User scale matters if you want to take over the world with appeal to masses of consumers who want to go to where the most people are. Same for paying advertisers. Even Twitter, with 400 Million registered users and over 200 million daily active users, to get critical mass revenue and be profitable. That was before Musk came around and made it even worse.

Ecosystem leverage. Several other key success factors are yet to come into play on Threads and are very likely to happen. They are all part of what can be called ecosystem leverage. The world

of Meta, including Facebook, Instagram, WhatsApp, Messenger, etc. and Threads, all comprise one large ecosystem. Technology architecture, systems operations, software, and APIs for third-party companies to build apps and tools. Increasingly Meta has been making multiple capabilities work across all of its social networks. We can expect no less for Threads.

Effective moderation technology and rules. A well-moderated environment is critical for the service to appeal to hundreds of millions of users. People don’t like being around unbridled hate speech and harassment. With mass users and billions of daily user content posts, all social networks struggle with this. Elon Musk abdicated responsibility on moderation by gutting the moderator workforce and allowing all manner of unsavory content in the name of free speech. Most users don’t like that.  Advertisers abhor it and many have withdrawn from Twitter for this reason alone. The new wannabe Twitter services at least want a reasonable and moderated environment and have guidelines to that effect. But their implementations are weak. Some of these networks’ spread-out distributed service model makes it hard to manage and remove problem content. Some rely just on content warning labels. That only goes so far, and it’s not far enough for a mass of user, or to satisfy the needs of advertisers.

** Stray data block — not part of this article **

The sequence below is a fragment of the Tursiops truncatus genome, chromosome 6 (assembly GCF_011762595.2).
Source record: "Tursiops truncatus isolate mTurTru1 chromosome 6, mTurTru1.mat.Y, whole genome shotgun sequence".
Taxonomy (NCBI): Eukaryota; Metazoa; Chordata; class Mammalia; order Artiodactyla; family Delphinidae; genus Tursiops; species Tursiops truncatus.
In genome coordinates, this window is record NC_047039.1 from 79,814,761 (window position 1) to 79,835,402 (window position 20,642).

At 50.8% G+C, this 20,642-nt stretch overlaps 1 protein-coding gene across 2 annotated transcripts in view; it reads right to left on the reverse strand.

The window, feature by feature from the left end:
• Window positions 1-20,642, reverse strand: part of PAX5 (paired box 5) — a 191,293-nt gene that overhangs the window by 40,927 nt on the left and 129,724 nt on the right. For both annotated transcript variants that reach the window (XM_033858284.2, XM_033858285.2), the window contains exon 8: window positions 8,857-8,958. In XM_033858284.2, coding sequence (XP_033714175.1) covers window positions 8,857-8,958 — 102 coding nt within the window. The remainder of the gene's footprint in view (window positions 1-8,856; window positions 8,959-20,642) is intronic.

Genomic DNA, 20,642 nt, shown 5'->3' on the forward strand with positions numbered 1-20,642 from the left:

As of Thread’s first day, we can’t quite tell the moderation story yet. But it sure seems it will be the same as Instagram, which is pretty good. Threads uses Instagram’s Community Guidelines on content and interactions on day one. Even when a user sets bad word filters, they work simultaneously across Threads and Instagram. The terms of service look to be the same. Since Threads is built on top of Instagram’s technology infrastructure, it only makes sense that the same moderation tools are or will soon be available. As well as APIs for third-party moderation tools.

Advertiser tools by which brands can run campaigns, target audiences, re-target audiences, create look-alike audiences, and track and report results. For years, one of Meta’s strongest market advantages has been being the leader in these critical tools for advertisers. With Threads built on the Instagram infrastructure, it only makes sense that advertisers will have the same tools and capabilities. Meta today offers an advertisers’ dashboard that enables them to run and optimize ad campaigns across Facebook and Instagram. We’ll likely see that change to Facebook, Instagram, and Threads.